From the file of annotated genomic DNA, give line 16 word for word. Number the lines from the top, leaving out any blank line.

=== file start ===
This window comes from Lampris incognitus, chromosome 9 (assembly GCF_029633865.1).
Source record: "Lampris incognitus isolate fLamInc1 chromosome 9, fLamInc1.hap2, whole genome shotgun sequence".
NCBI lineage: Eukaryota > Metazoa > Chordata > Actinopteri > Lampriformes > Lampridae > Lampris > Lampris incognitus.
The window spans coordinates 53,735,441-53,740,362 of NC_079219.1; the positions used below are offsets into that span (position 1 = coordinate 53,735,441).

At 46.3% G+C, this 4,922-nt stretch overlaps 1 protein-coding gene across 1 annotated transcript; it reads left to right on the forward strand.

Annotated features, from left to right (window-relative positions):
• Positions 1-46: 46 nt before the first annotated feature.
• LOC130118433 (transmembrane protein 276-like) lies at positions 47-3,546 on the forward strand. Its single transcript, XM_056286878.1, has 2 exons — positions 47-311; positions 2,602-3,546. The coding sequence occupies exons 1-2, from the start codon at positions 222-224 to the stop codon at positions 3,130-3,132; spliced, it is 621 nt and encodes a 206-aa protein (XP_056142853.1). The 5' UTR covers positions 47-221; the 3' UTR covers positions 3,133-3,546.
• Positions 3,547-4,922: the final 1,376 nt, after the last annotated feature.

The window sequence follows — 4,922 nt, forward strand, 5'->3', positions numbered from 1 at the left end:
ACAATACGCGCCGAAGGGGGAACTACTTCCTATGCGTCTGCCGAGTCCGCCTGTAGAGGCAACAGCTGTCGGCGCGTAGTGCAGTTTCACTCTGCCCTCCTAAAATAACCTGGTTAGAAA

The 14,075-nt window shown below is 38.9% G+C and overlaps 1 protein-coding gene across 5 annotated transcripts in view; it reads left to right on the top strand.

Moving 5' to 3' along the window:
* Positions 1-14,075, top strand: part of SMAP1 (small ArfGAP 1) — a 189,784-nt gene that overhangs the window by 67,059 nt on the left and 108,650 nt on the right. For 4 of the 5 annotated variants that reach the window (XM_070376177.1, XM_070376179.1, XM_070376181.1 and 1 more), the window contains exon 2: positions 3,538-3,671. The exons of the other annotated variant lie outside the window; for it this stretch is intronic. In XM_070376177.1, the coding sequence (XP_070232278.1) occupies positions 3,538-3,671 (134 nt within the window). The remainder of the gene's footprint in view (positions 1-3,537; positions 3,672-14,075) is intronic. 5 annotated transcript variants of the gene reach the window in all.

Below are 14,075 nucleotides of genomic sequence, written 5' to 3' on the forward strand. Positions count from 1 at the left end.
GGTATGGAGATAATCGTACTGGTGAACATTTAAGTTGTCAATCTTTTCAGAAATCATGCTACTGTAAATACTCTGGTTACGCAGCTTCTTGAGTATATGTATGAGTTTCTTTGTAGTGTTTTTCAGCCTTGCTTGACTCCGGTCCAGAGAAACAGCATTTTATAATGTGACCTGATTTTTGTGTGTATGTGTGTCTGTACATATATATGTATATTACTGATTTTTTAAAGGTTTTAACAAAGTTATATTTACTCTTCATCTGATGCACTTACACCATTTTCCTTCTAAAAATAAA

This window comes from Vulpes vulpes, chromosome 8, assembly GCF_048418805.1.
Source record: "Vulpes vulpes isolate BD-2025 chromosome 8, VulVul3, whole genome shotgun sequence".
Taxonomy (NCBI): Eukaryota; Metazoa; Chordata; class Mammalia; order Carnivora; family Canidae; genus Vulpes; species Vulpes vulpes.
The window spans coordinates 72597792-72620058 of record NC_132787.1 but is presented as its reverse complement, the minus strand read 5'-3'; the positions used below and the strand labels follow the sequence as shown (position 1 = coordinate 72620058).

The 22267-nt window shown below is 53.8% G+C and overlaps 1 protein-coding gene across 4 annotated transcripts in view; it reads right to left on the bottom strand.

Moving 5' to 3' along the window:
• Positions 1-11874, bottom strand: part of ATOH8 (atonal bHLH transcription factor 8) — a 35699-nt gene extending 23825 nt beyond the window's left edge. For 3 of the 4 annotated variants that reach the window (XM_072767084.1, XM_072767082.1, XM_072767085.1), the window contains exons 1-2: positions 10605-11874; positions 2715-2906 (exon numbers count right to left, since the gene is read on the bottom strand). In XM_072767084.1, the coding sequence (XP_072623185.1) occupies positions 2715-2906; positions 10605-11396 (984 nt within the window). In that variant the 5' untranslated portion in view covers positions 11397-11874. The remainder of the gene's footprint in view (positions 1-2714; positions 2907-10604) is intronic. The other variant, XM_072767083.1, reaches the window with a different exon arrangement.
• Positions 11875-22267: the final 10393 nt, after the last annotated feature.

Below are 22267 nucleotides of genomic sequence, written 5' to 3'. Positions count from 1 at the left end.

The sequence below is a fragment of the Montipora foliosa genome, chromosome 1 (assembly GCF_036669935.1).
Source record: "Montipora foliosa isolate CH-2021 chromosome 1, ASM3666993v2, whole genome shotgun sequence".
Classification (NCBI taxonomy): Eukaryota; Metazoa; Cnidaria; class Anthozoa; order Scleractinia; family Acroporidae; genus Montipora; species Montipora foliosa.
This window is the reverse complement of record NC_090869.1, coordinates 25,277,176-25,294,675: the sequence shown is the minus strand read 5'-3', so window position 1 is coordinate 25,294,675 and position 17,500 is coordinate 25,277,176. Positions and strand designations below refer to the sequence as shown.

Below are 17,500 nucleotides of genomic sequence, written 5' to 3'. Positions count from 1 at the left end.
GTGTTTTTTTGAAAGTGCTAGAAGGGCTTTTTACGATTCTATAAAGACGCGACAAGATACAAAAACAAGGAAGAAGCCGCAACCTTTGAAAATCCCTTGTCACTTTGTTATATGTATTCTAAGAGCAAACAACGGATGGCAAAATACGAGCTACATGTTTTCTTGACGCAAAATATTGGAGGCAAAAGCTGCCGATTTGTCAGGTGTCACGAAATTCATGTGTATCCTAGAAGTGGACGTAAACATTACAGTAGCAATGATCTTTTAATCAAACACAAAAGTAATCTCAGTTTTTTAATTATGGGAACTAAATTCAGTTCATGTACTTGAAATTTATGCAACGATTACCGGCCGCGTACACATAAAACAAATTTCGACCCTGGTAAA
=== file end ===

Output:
GGTATGGAGATAATCGTACTGGTGAACATTTAAGTTGTCAATCTTTTCAGAAATCATGCTACTGTAAATACTCTGGTTACGCAGCTTCTTGAGTATATGTATGAGTTTCTTTGTAGTGTTTTTCAGCCTTGCTTGACTCCGGTCCAGAGAAACAGCATTTTATAATGTGACCTGATTTTTGTGTGTATGTGTGTCTGTACATATATATGTATATTACTGATTTTTTAAAGGTTTTAACAAAGTTATATTTACTCTTCATCTGATGCACTTACACCATTTTCCTTCTAAAAATAAA